They Shoot Horses, Don't They? (1969, Sidney Pollack) - ****

This, just like Hearts of Darkness, is a film that I have long heard about and was at first hard to get my hands on. Then, it became pretty easy for me to watch it but I didn't jump at it. Now, with all the rumors flying around about Sidney Pollack lying on his death bed, I decided to check it out as a form of odd respect. I was going to write a lot more about this film but I feel like I wont be doing it justice. I was absolutely blown away by this one and it is a true hidden gem and I am a bit baffled as to why it's not even considered a cult film to some. For a film that deals with a non stop dance marathon, it is incredibly fucked up and depressing The film also contains a couple of scenes that immediately shot up on my favorites list.

I don't know what else to say so I am just going to post the music video that Paul Thomas Anderson directed that includes an homage to the film.

I really cant wait to buy this one and savor it some more. I really just loved it and it is one of the best gems I have found while "digging for films".

Friday, February 15, 2008

Pretentious Mobsters, Travelers, and Secret Agents

I've decided to just start doing mini write ups in groups of three just because I like the format better and it makes me feel like I wrote a lot when I havent written almost anything.

Little Odessa (1995, James Gray) - *1/2

Sometimes when I look back on old posts I get a feeling that I might be too kind and easy towards movies. I feel like I should be more strict but when I look at the movies that I watch and rent I like to think that I rent according to my taste, I rent and buy movies that I have liked or have a feeling that I will like. I feel that I got my taste pretty much down and even when I venture off and rent a film that I have never heard of before there is always a small root that appeals to me and that is why I take a chance with them. I like to think that most of the time I am right and the film ends up good.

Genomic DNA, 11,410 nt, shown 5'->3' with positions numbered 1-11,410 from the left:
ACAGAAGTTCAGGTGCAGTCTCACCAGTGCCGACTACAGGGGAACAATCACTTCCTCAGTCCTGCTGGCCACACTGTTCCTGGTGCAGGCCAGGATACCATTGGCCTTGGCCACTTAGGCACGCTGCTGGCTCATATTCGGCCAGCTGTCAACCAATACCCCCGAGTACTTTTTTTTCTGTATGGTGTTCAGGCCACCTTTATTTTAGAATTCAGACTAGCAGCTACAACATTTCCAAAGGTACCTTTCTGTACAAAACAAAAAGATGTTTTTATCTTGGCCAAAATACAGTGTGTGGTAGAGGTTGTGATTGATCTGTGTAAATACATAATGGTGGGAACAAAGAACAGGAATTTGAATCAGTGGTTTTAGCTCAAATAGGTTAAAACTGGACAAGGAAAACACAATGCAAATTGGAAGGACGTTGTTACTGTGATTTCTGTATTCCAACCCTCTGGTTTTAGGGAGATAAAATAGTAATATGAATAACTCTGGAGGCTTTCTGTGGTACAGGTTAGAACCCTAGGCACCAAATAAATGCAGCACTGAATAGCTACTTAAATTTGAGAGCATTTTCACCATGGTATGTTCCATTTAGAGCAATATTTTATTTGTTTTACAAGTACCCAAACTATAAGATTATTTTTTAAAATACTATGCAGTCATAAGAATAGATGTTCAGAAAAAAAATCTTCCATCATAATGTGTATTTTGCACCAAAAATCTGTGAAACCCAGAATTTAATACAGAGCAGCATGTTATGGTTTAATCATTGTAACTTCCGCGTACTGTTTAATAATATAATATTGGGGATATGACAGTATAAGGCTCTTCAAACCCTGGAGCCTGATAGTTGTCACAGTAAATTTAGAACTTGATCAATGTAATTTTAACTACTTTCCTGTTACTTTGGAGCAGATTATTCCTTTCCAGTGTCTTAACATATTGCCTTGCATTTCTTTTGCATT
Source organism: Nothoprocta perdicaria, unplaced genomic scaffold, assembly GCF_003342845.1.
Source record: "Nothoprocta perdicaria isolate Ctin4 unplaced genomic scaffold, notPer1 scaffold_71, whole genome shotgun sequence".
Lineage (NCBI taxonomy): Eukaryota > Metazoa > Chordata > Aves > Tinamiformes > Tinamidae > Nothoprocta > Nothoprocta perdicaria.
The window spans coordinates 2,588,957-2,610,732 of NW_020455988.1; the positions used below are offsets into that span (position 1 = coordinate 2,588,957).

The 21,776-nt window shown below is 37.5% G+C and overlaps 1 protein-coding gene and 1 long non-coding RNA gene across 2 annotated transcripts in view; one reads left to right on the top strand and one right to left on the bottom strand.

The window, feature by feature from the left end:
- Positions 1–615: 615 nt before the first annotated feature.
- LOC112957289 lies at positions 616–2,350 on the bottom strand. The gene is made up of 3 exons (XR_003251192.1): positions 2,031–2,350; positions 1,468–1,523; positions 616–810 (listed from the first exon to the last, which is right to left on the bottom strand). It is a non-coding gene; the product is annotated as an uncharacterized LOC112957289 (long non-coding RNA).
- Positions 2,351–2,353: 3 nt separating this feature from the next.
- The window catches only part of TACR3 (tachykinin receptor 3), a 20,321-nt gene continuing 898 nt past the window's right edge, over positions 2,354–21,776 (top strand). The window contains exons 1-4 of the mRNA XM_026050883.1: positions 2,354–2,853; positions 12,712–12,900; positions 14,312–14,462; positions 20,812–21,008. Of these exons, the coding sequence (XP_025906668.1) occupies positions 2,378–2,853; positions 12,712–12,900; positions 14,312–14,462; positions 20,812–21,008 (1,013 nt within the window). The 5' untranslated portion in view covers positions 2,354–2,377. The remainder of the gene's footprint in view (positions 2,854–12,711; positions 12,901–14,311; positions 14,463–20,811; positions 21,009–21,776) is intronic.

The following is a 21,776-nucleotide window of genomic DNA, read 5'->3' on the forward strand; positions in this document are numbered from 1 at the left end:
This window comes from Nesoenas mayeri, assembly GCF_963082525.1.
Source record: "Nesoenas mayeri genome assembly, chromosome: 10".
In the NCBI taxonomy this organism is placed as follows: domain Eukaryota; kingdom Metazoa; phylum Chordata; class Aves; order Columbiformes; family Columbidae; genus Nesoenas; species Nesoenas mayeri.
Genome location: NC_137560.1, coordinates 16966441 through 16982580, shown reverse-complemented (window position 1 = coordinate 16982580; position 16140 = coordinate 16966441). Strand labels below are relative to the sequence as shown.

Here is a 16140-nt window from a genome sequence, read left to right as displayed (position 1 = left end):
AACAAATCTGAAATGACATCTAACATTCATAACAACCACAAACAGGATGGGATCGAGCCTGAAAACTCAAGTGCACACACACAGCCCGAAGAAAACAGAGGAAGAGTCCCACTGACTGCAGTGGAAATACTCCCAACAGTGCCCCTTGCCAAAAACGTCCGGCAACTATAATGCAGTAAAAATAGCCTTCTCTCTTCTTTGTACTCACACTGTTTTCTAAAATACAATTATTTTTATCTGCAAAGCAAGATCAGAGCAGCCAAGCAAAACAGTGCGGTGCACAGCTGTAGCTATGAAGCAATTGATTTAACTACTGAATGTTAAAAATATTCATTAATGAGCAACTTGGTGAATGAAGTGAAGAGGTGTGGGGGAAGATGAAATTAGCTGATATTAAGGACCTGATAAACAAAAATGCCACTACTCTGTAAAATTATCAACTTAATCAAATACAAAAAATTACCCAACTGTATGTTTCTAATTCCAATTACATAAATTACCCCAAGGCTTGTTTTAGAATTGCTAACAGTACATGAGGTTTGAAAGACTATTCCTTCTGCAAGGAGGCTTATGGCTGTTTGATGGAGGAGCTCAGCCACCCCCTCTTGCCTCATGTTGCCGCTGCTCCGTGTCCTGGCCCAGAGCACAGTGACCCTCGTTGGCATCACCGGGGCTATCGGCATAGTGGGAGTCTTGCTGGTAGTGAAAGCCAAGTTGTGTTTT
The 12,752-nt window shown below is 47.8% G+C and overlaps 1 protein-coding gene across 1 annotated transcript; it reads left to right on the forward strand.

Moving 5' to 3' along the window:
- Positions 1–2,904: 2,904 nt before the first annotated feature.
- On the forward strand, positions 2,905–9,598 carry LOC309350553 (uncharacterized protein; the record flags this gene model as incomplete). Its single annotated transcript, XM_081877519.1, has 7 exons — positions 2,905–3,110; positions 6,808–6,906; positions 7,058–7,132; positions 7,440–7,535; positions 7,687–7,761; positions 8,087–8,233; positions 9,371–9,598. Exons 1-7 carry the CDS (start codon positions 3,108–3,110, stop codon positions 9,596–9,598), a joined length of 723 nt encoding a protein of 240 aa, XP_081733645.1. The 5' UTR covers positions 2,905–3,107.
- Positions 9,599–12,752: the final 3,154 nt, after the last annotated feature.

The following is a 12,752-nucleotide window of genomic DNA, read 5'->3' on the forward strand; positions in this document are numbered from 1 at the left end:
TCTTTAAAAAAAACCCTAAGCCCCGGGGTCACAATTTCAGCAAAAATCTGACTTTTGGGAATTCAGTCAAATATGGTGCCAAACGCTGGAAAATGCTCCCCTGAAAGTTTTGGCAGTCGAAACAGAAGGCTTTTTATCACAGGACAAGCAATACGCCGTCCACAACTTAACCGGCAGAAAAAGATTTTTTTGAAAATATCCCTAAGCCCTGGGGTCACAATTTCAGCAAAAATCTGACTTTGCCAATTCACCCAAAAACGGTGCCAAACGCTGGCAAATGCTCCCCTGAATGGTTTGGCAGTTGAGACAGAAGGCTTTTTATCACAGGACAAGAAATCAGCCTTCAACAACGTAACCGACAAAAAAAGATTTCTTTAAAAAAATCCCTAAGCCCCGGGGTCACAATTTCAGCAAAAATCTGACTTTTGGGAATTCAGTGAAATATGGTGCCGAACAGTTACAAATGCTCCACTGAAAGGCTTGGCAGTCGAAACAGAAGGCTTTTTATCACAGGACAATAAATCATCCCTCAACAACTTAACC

So..after watching and really enjoying We Own the Night I did my I-just-finished-watching-a-movie-routine of going to IMDB and checking out what other films the director, writer, or actor have doneor are doing. Through this I found Little Ordessa.

My thought process went a little bit like this:

" its a crime drama....looks dark...mid 90s and indie...hmm...I'm not a fan of those...oh but it stars Tim Roth? Tim Roth in a crime drama by the guy who did We Own the Night? I am sold"

I expected a gem and found a huge misfire. Little Odessa suffers from the same thing that I feel most indies from the 90s suffered from and while reading Down and Dirty Pictures it seems that I am not the only one who has a problem with this subgenre. They all try so hard to be dark and moody (Things to do in Denver While You're Dead, ) , be quirky (Party Girl, Living in Oblivion, Welcome to the Dollhouse), or represent generation X and freeload off of the Slacker/Clerks vibe (Empire Records). I hate them all and I think that they have aged worse than films from the 80s. They just feel extremely pretentious to me and never sincere.

I'm currently in the middle of Down and Dirty Picture by Peter Biskind (my favorite writer maybe ever and I also like to name drop books I'm ready because I am cool like that...lulz) and there is a quote from Soderbergh when hes talking about Sex,Lies, and Videotape which I feel sums up this 90s indie boom perfectly. He says something along the lines of "I look back on that film and just see a student film where the director is trying to say so much" and that line describes Little Odessa.